This was meant to be posted the weekend of Father’s Day and needless to say- it never happened. Today’s short blog post goes over a brief history with my dad, and forgiveness. As always, feel free to follow me here on WordPress or via any available social media platforms.
Two years ago, one of my earliest blogs was about my relationship with my dad. Click here for some background reading before or after you finish reading this blog. Not much has changed since the original post, except one thing: forgiveness.
My counselor a few weeks back found a poem that he had seen on social media (speaking of counseling, I’ve gotten loads better since 2012). I went and looked it up. Sure enough, it was what I needed to hear.
How Do We Forgive Our Fathers?
How do we forgive our Fathers?
Maybe in a dream
Do we forgive our Fathers for leaving us too often?
Or forever when we were little?
Maybe for scaring us with unexpected rage
Or making us nervous
Because there never seemed to be any rage there at all.
Do we forgive our Fathers for marrying or not marrying our Mothers?
For Divorcing or not divorcing our Mothers?
And shall we forgive them for their excesses of warmth or coldness?
Shall we forgive them for pushing or leaning
For shutting doors
For speaking through walls
Or never speaking
Or never being silent?
Do we forgive our Fathers in our age or in theirs
Or in their deaths
Saying it to them or not saying it?
If we forgive our Fathers what is left?
I lived with my dad from ages seven to eleven. Because of the stronghold discipline I grew up with, I lashed it out on my younger sister when I moved in with my mother’s side of the family, when I was eleven or twelve. I didn’t comprehend my borderline abusive patterns (my views, no one else’s) until I started college and didn’t have a younger sister to feel like I have to control.
My dad was always in control over family matters, my personal and social life, just for a few examples. Which then lead to me being a tad bit of a control freak on my mom and sister’s lives. Did anyone deserve the consistent bullying from me? No, no one deserves that.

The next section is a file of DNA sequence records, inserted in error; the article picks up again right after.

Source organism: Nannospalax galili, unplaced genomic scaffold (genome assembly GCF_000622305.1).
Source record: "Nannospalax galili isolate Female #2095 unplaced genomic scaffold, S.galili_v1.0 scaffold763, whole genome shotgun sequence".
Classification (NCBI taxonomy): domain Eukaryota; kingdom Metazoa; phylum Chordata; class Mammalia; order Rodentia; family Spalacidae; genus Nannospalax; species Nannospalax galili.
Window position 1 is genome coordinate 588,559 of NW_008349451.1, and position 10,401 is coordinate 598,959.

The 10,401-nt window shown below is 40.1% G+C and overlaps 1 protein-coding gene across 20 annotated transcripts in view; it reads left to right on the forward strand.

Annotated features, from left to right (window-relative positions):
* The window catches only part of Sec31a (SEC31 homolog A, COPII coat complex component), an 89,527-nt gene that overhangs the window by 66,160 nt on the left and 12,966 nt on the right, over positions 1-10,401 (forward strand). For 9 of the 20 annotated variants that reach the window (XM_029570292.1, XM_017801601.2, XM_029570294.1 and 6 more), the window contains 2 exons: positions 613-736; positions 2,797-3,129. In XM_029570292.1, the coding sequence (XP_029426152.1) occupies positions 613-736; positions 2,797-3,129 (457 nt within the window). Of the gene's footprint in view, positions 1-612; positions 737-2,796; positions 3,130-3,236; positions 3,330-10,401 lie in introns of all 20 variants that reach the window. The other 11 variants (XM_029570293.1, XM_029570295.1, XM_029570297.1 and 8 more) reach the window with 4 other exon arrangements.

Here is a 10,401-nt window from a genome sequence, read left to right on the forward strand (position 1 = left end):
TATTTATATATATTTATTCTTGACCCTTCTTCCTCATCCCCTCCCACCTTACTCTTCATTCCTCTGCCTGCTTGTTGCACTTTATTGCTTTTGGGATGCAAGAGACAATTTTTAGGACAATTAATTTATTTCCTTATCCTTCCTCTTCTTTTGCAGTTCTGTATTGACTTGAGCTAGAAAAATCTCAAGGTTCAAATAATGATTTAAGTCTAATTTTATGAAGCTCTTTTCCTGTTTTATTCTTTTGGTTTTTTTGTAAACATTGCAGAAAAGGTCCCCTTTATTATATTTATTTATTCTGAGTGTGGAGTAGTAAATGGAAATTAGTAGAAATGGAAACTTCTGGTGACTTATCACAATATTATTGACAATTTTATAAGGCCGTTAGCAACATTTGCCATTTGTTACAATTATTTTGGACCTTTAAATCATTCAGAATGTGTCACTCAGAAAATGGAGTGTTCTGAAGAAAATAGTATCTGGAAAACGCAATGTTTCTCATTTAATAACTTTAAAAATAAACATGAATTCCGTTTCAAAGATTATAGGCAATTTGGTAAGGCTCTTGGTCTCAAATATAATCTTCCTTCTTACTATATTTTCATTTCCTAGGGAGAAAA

I realized around my freshman year in college, that the reason why my dad was abusive (mentally, mainly) was because that’s how he was raised. His grandfather raised his father like that, and so that’s how my dad grew up. Possibly generations of fatherly restrictions on what you can and can’t do as a child. Depriving a child of going into the performing arts? That’s too far, in my book.
There are some positives that I have begun to appreciate, years after moving out of that destructive house. I learned what discipline is and how to work with it, at a young age. I learned a lot of ways to deal with with difficult people. Just smile and move on. One way I have also learned from those artistic deprived days, was to bear a mask over my emotions and the rules of not trusting anyone. Some of those tiny works, trust issues- has been a working progress this year.
I also learned how to take care of dogs and how to build a fence post. Is that knowledge needed now? No. Might come in handy for a book or two.
For all those reasons, I want to thank my dad for the harder lessons he taught me. While I disagree with 95% of his parenting techniques and skills, I am glad I can pass on my inner knowledge to other parents. By the way, I don’t want kids at all (future blog on that subject). Over the past two years, I have started to restructure my lifestyle to include time for what I was deprived off as a childhood- creativity & artistic time.
The last I heard from my biological father, was that he was having health issues during the 2017 holiday season. The letter was sent to my mom, and just recently have I felt an urge to write to him. I used to write letters to him from 2013-2014 but then I stopped because I hadn’t gotten past the forgiveness part. If I were given a chance to write to my dad, I would want a detailed family history of his family and some rumors addressed.
Always remember to thank your father or grandfather or other family members for what they have been able to provide. Especially, in my view, if you had a childhood with positive memories. If your family members you’d like to thank are deceased, you can always thank God/Universe/whatever-you-believe for the wonderful family you got to grow up with.
Forgiveness isn’t easy. I don’t have any advice for forgiving someone for damage they caused. Each person finds a way to forgive what needs to be forgiven. Mine just happened to take a decade.
Next weeks blogs will be more positive and I want to thank you for always reading the blogs I post weekly. As always, I wish you the best and enjoy your weekend!